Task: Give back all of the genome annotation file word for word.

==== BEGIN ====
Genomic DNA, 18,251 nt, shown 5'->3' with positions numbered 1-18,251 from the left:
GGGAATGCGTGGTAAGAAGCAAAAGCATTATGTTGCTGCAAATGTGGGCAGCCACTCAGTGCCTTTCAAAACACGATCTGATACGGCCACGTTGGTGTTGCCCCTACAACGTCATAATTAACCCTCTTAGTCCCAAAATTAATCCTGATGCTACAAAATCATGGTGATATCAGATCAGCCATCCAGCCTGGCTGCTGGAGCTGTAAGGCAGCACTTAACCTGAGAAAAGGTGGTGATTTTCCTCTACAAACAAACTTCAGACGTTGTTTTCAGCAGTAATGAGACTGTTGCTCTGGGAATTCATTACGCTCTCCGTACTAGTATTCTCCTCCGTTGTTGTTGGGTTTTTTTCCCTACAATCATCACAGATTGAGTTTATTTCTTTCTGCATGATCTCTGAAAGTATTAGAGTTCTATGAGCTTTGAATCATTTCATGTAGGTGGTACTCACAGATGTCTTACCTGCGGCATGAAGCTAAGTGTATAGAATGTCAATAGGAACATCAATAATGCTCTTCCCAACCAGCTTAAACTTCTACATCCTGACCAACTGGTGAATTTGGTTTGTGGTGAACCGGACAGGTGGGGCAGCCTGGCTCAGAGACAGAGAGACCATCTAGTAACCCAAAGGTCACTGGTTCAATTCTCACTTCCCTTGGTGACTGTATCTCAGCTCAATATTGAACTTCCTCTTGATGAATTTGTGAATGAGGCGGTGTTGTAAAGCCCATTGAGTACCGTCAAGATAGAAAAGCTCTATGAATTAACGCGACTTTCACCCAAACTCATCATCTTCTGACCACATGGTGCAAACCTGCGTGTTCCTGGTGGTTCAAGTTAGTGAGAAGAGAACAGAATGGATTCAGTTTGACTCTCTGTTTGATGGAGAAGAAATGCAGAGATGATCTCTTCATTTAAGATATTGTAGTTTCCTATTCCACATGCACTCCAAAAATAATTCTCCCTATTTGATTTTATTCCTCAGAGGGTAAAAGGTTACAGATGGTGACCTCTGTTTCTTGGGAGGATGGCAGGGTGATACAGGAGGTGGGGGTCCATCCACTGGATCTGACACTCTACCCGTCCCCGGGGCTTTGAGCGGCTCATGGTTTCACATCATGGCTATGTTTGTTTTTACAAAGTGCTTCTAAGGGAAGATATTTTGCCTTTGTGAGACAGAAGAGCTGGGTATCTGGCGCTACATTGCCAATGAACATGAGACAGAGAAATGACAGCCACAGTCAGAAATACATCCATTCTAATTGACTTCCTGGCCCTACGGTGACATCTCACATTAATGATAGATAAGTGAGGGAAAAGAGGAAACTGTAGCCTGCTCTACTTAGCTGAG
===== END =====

Genomic DNA, 18,251 nt, shown 5'->3' with positions numbered 1-18,251 from the left:
GGGAATGCGTGGTAAGAAGCAAAAGCATTATGTTGCTGCAAATGTGGGCAGCCACTCAGTGCCTTTCAAAACACGATCTGATACGGCCACGTTGGTGTTGCCCCTACAACGTCATAATTAACCCTCTTAGTCCCAAAATTAATCCTGATGCTACAAAATCATGGTGATATCAGATCAGCCATCCAGCCTGGCTGCTGGAGCTGTAAGGCAGCACTTAACCTGAGAAAAGGTGGTGATTTTCCTCTACAAACAAACTTCAGACGTTGTTTTCAGCAGTAATGAGACTGTTGCTCTGGGAATTCATTACGCTCTCCGTACTAGTATTCTCCTCCGTTGTTGTTGGGTTTTTTTCCCTACAATCATCACAGATTGAGTTTATTTCTTTCTGCATGATCTCTGAAAGTATTAGAGTTCTATGAGCTTTGAATCATTTCATGTAGGTGGTACTCACAGATGTCTTACCTGCGGCATGAAGCTAAGTGTATAGAATGTCAATAGGAACATCAATAATGCTCTTCCCAACCAGCTTAAACTTCTACATCCTGACCAACTGGTGAATTTGGTTTGTGGTGAACCGGACAGGTGGGGCAGCCTGGCTCAGAGACAGAGAGACCATCTAGTAACCCAAAGGTCACTGGTTCAATTCTCACTTCCCTTGGTGACTGTATCTCAGCTCAATATTGAACTTCCTCTTGATGAATTTGTGAATGAGGCGGTGTTGTAAAGCCCATTGAGTACCGTCAAGATAGAAAAGCTCTATGAATTAACGCGACTTTCACCCAAACTCATCATCTTCTGACCACATGGTGCAAACCTGCGTGTTCCTGGTGGTTCAAGTTAGTGAGAAGAGAACAGAATGGATTCAGTTTGACTCTCTGTTTGATGGAGAAGAAATGCAGAGATGATCTCTTCATTTAAGATATTGTAGTTTCCTATTCCACATGCACTCCAAAAATAATTCTCCCTATTTGATTTTATTCCTCAGAGGGTAAAAGGTTACAGATGGTGACCTCTGTTTCTTGGGAGGATGGCAGGGTGATACAGGAGGTGGGGGTCCATCCACTGGATCTGACACTCTACCCGTCCCCGGGGCTTTGAGCGGCTCATGGTTTCACATCATGGCTATGTTTGTTTTTACAAAGTGCTTCTAAGGGAAGATATTTTGCCTTTGTGAGACAGAAGAGCTGGGTATCTGGCGCTACATTGCCAATGAACATGAGACAGAGAAATGACAGCCACAGTCAGAAATACATCCATTCTAATTGACTTCCTGGCCCTACGGTGACATCTCACATTAATGATAGATAAGTGAGGGAAAAGAGGAAACTGTAGCCTGCTCTACTTAGCTGAG